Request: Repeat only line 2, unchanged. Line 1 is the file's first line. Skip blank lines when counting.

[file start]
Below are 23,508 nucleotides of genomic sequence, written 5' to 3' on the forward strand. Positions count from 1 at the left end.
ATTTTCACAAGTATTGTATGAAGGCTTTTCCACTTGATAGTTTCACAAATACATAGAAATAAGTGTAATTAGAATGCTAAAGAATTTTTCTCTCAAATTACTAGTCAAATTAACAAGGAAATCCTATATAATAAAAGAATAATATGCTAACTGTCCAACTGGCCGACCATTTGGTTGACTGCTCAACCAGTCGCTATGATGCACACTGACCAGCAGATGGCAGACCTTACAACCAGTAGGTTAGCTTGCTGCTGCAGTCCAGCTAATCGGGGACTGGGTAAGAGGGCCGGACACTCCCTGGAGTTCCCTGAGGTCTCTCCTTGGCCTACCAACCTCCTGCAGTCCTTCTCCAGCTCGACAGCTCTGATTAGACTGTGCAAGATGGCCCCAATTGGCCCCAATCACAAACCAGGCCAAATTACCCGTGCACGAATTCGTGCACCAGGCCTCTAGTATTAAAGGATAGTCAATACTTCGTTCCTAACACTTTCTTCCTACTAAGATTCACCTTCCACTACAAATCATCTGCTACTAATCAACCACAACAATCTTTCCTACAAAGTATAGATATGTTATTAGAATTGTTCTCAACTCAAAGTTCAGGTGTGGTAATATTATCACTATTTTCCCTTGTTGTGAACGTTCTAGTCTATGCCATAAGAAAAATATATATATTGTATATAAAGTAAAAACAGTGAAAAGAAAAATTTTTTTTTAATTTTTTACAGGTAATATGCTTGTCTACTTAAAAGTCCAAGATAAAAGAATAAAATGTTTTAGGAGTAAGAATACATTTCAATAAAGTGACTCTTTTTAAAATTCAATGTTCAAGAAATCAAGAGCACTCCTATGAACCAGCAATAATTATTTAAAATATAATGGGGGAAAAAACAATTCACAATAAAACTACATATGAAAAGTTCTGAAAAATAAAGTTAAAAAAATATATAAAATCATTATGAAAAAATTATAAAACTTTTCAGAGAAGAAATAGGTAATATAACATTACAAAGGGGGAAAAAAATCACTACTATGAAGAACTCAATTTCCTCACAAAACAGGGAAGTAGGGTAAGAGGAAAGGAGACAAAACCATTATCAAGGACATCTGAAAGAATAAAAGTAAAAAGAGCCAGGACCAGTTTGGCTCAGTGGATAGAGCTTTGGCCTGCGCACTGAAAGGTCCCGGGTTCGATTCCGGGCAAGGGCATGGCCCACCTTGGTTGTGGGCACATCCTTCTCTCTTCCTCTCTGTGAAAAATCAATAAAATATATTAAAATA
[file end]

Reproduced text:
ATTTTCACAAGTATTGTATGAAGGCTTTTCCACTTGATAGTTTCACAAATACATAGAAATAAGTGTAATTAGAATGCTAAAGAATTTTTCTCTCAAATTACTAGTCAAATTAACAAGGAAATCCTATATAATAAAAGAATAATATGCTAACTGTCCAACTGGCCGACCATTTGGTTGACTGCTCAACCAGTCGCTATGATGCACACTGACCAGCAGATGGCAGACCTTACAACCAGTAGGTTAGCTTGCTGCTGCAGTCCAGCTAATCGGGGACTGGGTAAGAGGGCCGGACACTCCCTGGAGTTCCCTGAGGTCTCTCCTTGGCCTACCAACCTCCTGCAGTCCTTCTCCAGCTCGACAGCTCTGATTAGACTGTGCAAGATGGCCCCAATTGGCCCCAATCACAAACCAGGCCAAATTACCCGTGCACGAATTCGTGCACCAGGCCTCTAGTATTAAAGGATAGTCAATACTTCGTTCCTAACACTTTCTTCCTACTAAGATTCACCTTCCACTACAAATCATCTGCTACTAATCAACCACAACAATCTTTCCTACAAAGTATAGATATGTTATTAGAATTGTTCTCAACTCAAAGTTCAGGTGTGGTAATATTATCACTATTTTCCCTTGTTGTGAACGTTCTAGTCTATGCCATAAGAAAAATATATATATTGTATATAAAGTAAAAACAGTGAAAAGAAAAATTTTTTTTTAATTTTTTACAGGTAATATGCTTGTCTACTTAAAAGTCCAAGATAAAAGAATAAAATGTTTTAGGAGTAAGAATACATTTCAATAAAGTGACTCTTTTTAAAATTCAATGTTCAAGAAATCAAGAGCACTCCTATGAACCAGCAATAATTATTTAAAATATAATGGGGGAAAAAACAATTCACAATAAAACTACATATGAAAAGTTCTGAAAAATAAAGTTAAAAAAATATATAAAATCATTATGAAAAAATTATAAAACTTTTCAGAGAAGAAATAGGTAATATAACATTACAAAGGGGGAAAAAAATCACTACTATGAAGAACTCAATTTCCTCACAAAACAGGGAAGTAGGGTAAGAGGAAAGGAGACAAAACCATTATCAAGGACATCTGAAAGAATAAAAGTAAAAAGAGCCAGGACCAGTTTGGCTCAGTGGATAGAGCTTTGGCCTGCGCACTGAAAGGTCCCGGGTTCGATTCCGGGCAAGGGCATGGCCCACCTTGGTTGTGGGCACATCCTTCTCTCTTCCTCTCTGTGAAAAATCAATAAAATATATTAAAATA